It’s an impossible lesson that demands a raw authenticity Pariah brings with every second. Rees’ job is to therefore craft the surrounding characters with as much complexity as Alike in order to make the stakes matter. So she spends time with Laura as a mirror of what coming out to your parents could be (dropping out of school to work and pay the rent on her sister’s apartment after Mom disowned her). She presents the tragedy alongside the hope and strength necessary to overcome it through GED studies, nuanced emotion, and self-reflection. Walker is the third lead at best in this film’s casting hierarchy and yet we feel as though we know her to the bone. Just because she’s “out” doesn’t mean she knows her true self yet.
The same goes with Audrey and Arthur, but in the opposite way. They know exactly who they are and it’s this knowledge that puts their own daughter on a cliff. Adulthood has cemented their ideals just as it has shown which they’ll allow themselves to break. But they still believe Alike’s happiness is only assured through conventional means. Mom buys her clothes she wants her to wear and builds barriers to pull her and Laura apart. She knows the truth and believes she can change it through sheer will. Dad deludes himself. He operates in vagaries and assumption, keeping his rapport with Alike to the point of joy and creating in his mind where that joy arose. He ignores the truth because he knows he can’t change it.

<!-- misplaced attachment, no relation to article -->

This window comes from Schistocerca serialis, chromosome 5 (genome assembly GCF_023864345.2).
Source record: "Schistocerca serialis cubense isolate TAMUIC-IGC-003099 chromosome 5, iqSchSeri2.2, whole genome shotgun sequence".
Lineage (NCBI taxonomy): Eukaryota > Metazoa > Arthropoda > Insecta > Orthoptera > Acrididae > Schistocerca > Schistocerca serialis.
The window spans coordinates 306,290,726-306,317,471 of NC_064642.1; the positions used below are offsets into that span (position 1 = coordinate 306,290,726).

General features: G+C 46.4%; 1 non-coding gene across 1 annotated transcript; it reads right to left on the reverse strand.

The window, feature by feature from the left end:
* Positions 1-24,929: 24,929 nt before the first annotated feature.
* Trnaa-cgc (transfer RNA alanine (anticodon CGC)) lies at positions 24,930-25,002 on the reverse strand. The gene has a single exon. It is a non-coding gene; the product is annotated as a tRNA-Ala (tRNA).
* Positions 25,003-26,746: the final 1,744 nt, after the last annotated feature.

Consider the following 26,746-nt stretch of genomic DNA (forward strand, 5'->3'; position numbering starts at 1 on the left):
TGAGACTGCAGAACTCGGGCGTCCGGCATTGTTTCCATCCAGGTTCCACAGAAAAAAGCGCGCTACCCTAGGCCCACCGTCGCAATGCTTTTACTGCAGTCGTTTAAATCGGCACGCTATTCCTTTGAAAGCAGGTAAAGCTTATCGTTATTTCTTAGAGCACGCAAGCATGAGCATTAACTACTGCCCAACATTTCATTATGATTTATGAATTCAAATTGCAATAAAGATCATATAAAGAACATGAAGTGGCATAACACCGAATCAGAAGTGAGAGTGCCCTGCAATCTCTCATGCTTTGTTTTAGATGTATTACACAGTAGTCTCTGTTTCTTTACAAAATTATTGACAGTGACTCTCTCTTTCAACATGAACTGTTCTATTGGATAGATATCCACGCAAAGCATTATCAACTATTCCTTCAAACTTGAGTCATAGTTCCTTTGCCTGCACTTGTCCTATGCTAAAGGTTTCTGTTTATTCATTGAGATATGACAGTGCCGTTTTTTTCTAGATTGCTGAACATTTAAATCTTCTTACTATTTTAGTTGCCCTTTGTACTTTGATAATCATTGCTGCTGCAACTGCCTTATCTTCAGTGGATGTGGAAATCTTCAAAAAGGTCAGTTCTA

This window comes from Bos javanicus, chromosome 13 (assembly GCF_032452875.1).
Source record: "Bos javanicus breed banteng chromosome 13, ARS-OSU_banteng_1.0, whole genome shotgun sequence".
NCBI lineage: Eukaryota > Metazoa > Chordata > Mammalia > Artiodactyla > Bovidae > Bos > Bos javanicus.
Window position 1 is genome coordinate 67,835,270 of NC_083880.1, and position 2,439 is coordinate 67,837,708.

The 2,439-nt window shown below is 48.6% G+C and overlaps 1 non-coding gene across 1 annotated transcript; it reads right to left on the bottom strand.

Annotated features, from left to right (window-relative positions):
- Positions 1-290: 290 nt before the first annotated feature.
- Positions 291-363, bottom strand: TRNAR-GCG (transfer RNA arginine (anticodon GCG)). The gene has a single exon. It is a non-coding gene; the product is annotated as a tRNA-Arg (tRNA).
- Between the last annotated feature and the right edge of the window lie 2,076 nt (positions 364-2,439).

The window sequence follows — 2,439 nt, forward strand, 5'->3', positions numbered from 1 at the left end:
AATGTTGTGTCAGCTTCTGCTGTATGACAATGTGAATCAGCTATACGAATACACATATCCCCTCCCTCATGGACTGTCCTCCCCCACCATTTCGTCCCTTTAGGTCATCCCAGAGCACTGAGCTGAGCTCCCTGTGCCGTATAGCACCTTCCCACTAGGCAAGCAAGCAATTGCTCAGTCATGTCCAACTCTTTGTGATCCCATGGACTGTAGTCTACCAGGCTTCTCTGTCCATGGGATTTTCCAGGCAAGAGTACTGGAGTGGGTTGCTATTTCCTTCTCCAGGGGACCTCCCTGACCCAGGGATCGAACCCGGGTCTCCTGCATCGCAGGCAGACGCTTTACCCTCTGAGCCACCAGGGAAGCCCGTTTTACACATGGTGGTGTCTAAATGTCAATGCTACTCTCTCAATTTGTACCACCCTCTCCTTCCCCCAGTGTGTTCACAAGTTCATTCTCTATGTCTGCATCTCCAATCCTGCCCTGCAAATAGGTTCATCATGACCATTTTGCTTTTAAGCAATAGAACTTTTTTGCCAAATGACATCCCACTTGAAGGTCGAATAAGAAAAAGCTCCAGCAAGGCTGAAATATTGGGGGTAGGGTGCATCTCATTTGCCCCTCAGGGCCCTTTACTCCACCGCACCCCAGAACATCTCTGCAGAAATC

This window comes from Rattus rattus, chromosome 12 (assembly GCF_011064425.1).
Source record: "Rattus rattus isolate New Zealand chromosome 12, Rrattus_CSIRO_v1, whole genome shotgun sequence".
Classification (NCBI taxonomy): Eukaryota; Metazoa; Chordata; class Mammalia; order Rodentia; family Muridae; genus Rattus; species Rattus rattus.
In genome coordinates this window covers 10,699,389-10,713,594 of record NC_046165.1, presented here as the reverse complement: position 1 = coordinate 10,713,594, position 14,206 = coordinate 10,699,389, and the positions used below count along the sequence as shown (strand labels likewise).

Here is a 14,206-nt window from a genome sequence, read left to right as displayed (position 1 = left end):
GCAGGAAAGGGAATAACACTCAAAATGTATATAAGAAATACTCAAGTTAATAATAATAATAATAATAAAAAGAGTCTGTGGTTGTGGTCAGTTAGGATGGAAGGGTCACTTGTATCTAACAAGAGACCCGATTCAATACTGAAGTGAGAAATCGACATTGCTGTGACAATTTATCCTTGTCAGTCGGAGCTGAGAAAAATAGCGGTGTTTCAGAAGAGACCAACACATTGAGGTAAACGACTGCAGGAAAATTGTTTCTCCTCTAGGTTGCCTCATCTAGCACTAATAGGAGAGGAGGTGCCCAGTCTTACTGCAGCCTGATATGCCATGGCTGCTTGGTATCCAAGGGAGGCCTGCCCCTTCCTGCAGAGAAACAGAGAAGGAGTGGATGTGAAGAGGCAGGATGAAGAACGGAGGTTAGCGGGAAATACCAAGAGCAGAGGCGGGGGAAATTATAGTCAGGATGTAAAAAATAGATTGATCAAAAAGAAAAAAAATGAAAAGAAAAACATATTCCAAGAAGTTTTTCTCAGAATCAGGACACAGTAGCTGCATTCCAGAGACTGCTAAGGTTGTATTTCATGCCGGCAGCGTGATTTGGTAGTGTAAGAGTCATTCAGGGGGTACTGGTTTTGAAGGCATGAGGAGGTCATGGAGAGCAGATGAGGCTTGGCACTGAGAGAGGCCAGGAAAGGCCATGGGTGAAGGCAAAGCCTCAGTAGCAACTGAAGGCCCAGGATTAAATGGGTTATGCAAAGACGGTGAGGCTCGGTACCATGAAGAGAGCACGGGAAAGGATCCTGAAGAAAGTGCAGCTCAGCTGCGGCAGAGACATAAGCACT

Parnell and Wayans are asked to do a lot of heavy lifting with their performances as a result. They are crafting artificial façades as much as Alike, their shift from kind and gentle to prideful and enraged growing shorter as the film progresses. Both roles could easily fall prey to one-note cliché, especially considering the economy of scale in a narrative containing five principles with less than ninety minutes. The fact that they don’t is a testament to Rees’ genius and the actors’ credibility. This extends to Walker and Davis as well since all four supporting characters never divert from their motivations even when expertly shielded from the audience and those to which they converse. Some actions will surprise you in their abruptness and yet none feel false.
This means that Alike’s path won’t be one that contains a family hug at the end. But that doesn’t mean it can’t still be wholly optimistic for the future. Rees isn’t about finding happy endings where everything works out because they don’t exist in real life. Oftentimes one person’s happiness comes at the expense of others, but that’s on them. You watch Pariah and see how much “simpler” life would be if Alike was straight because everyone has prevented her from being anything but. They ushered her away from the one door she is so desperate to open in the belief it’s for her benefit when reality shows it’s for theirs. This is the type of psychological prison straight people can never understand—to wonder if your happiness is wrong.
That’s why there’s power in its depiction for everyone who watches whether you’re a religious parent who believes homosexuality is a choice between God and a child, someone struggling with your own sexuality, or a person who’s keenly aware that someone you love is. If there’s anything that sticks with you above the sense of immediacy through cinematography, color, and performances, it’s the many instances of humanity when characters are consumed by remorse or embarrassment. It’s Arthur yelling in frustration before softening with contrition. It’s Audrey fighting back tears because crying (love) would betray her faith. And it’s Alike utterly destroyed after a blindsiding rejection that risks turning trust of any kind into a liability. To watch is to understand the universal bond between pain and salvation.
Watched in conjunction with my Buffalo, NY film series Cultivate Cinema Circle.